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Reservations raised on Bush war rhetoric

By Michael Paulson, Globe Staff, 9/12/2002

The president and much of the faculty of a Catholic seminary in Cambridge yesterday declared their opposition to a US invasion of Iraq, as Catholic leaders including Cardinal Bernard F. Law began sounding reservations about the drumbeat of war.

Catholic officials at the Vatican, in Washington, and locally used the anniversary of Sept. 11 to make their first extensive comments about the Bush administration's movement toward war. Many Catholic leaders, including Law, supported attacking Al Qaeda in Afghanistan following last year's terrorist attack, but this week they have expressed reservations about further military action.

The strongest statement came from Weston Jesuit School of Theology, where the school's president, the Rev. Robert E. Manning, joined faculty, staff, and students yesterday in releasing a statement declaring that ''it is our judgment that unleashing massive violence in a military invasion of Iraq is neither necessary nor moral.''

''The costs and risks of a military intervention are too high to rush into a war,'' the statement said. ''A large-scale attack would take the lives of soldiers and civilians alike. It would contribute further to the widespread suffering of the Iraqi people, to the escalation of hostilities, to prolonged regional instability, and to the possible collapse of the fragile coalition working to bring an end to terrorism.''

Law's comments, which came in remarks to reporters after two prayer services yesterday, were more tempered. Law said he has not taken a position on Iraq, because he has not been briefed on the threat posed to the United States, but that he believes any action should be taken by multiple nations, and that military action should be only a last resort.

''A nation does have a right to defend itself, but at the same time, we have an obligation to try to do everything possible to prevent armed conflict, and to resolve differences in other ways,'' Law said. ''If a threat is real and lethal, it would be irresponsible not to try to respond in a way that would protect the common good, but the ideal order would be where an international community would recognize it ... and decide to take a common action.''

The comments by local Catholics come as the broader church expresses increasing concern about the potential for war. The Catholic Church does not embrace pacifism, but rather subscribes to a doctrine of ''just war,'' holding that military action is acceptable under limited circumstances.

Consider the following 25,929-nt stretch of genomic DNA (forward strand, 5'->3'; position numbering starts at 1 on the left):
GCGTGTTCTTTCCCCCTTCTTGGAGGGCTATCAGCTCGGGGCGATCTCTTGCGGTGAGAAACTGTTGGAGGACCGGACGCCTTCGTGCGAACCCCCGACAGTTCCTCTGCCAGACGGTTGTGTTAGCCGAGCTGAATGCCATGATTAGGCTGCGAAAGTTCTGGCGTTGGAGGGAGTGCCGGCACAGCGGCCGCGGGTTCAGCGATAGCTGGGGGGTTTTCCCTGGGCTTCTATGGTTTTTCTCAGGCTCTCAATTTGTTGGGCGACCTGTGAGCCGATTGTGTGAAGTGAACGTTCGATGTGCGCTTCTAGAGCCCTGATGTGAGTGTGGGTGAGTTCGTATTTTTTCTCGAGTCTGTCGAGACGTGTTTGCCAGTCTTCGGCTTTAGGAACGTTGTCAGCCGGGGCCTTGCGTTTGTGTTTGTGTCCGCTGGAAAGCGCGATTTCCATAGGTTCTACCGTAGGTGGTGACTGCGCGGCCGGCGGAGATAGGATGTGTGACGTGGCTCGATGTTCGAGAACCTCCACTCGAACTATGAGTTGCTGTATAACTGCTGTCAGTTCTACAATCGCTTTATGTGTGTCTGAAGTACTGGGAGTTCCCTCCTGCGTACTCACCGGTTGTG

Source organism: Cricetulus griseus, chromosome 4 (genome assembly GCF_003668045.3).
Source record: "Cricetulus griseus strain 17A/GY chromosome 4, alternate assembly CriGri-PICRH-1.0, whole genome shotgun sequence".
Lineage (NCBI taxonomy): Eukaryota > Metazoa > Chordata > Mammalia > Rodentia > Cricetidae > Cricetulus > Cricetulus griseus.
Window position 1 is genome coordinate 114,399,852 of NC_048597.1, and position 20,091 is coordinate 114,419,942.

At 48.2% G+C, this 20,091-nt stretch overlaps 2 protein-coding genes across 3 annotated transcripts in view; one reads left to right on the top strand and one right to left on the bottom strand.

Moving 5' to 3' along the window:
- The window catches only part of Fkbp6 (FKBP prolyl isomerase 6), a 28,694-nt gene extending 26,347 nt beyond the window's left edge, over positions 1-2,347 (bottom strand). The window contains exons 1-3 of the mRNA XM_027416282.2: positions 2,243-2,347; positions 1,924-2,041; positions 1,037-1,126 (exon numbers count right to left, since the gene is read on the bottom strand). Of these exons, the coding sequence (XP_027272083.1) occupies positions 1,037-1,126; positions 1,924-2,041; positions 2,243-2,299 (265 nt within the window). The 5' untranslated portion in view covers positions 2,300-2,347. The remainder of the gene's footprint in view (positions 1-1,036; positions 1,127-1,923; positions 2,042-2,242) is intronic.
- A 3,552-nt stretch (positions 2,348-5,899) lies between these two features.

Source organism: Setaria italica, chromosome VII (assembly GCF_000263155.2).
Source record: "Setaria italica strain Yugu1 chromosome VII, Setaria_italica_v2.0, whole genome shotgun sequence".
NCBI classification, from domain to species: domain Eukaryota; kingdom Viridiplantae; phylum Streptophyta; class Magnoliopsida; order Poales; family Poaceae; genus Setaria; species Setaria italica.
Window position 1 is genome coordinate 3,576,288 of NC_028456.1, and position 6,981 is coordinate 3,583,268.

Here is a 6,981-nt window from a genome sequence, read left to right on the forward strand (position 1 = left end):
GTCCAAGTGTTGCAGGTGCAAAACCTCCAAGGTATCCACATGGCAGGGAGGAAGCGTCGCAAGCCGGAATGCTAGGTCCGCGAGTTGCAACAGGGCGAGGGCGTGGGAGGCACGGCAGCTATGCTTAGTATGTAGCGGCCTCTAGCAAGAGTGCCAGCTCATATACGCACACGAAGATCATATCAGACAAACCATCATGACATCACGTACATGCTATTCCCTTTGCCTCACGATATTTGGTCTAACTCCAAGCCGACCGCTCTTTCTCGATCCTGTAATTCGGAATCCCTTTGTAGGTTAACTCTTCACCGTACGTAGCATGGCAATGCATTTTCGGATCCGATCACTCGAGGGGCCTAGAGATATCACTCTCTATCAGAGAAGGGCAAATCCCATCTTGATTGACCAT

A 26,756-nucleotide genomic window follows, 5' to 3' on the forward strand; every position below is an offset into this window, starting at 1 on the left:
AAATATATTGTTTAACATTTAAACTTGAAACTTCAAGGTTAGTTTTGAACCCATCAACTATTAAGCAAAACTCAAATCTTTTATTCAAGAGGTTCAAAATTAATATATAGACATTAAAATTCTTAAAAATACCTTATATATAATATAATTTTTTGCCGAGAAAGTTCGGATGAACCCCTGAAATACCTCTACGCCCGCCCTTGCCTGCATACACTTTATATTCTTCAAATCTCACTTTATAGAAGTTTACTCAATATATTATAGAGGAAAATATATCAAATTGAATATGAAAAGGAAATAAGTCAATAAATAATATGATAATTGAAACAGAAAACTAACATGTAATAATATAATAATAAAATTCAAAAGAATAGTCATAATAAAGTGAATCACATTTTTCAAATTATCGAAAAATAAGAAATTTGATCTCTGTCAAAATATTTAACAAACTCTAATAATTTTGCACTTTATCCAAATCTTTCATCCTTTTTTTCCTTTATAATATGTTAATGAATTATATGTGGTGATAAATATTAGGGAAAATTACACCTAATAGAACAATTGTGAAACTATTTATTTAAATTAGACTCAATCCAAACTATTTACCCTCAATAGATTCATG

On Monday, the Vatican's foreign minister declared that only the United Nations should decide to authorize an attack on Iraq.

''Should the international community ... conclude the use of force is opportune and justified, this should only happen with a decision made in the framework of the United Nations,'' Archbishop Jean-Louis Tauran said in an interview with L'Avvenire, a Catholic newspaper in Italy. Tauran said such a decision would require ''assessing the consequences for the Iraqi people, as well as the repercussions that it could have on the countries in the region and on world stability.''

And on Tuesday, the administrative committee of the US Conference of Catholic Bishops issued a statement declaring that, as the United States battles terrorism, ''we must ensure restraint in the use of military force, insisting that traditional moral norms governing war and protecting the innocent must be observed. This `war on terrorism' should be fought with the support of the international community and primarily by non-military means, denying terrorists resources, recruits, and opportunities for their evil acts.''

Other religious leaders are also starting to weigh in. The Episcopal bishop of Massachusetts, M. Thomas Shaw, said yesterday that he opposes a war on Iraq.

''It is my hope that there are other avenues that we could explore before any armed hostilities begin against Saddam Hussein,'' Shaw said.

Michael Paulson can be reached at mpaulson@globe.com

Brian MacQuarrie of the Globe Staff contributed to this report.

This story ran on page B8 of the Boston Globe on 9/12/2002.
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